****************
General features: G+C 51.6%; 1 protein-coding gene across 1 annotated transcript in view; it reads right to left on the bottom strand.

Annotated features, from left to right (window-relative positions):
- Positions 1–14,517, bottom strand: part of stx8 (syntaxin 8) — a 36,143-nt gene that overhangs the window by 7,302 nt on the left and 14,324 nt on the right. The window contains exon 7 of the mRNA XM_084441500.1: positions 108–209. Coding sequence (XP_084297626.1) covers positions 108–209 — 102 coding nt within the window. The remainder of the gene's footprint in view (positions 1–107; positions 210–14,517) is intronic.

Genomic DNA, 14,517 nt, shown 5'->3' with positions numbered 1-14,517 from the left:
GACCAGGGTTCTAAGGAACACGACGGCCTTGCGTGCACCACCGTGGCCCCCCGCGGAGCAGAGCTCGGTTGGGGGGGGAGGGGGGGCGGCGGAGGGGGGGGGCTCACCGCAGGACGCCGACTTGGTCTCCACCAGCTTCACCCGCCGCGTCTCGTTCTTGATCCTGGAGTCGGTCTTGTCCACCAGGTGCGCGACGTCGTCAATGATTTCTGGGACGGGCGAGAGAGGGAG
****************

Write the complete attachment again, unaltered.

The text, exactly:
General features: G+C 51.6%; 1 protein-coding gene across 1 annotated transcript in view; it reads right to left on the bottom strand.

Annotated features, from left to right (window-relative positions):
- Positions 1–14,517, bottom strand: part of stx8 (syntaxin 8) — a 36,143-nt gene that overhangs the window by 7,302 nt on the left and 14,324 nt on the right. The window contains exon 7 of the mRNA XM_084441500.1: positions 108–209. Coding sequence (XP_084297626.1) covers positions 108–209 — 102 coding nt within the window. The remainder of the gene's footprint in view (positions 1–107; positions 210–14,517) is intronic.

Genomic DNA, 14,517 nt, shown 5'->3' with positions numbered 1-14,517 from the left:
GACCAGGGTTCTAAGGAACACGACGGCCTTGCGTGCACCACCGTGGCCCCCCGCGGAGCAGAGCTCGGTTGGGGGGGGAGGGGGGGCGGCGGAGGGGGGGGGCTCACCGCAGGACGCCGACTTGGTCTCCACCAGCTTCACCCGCCGCGTCTCGTTCTTGATCCTGGAGTCGGTCTTGTCCACCAGGTGCGCGACGTCGTCAATGATTTCTGGGACGGGCGAGAGAGGGAG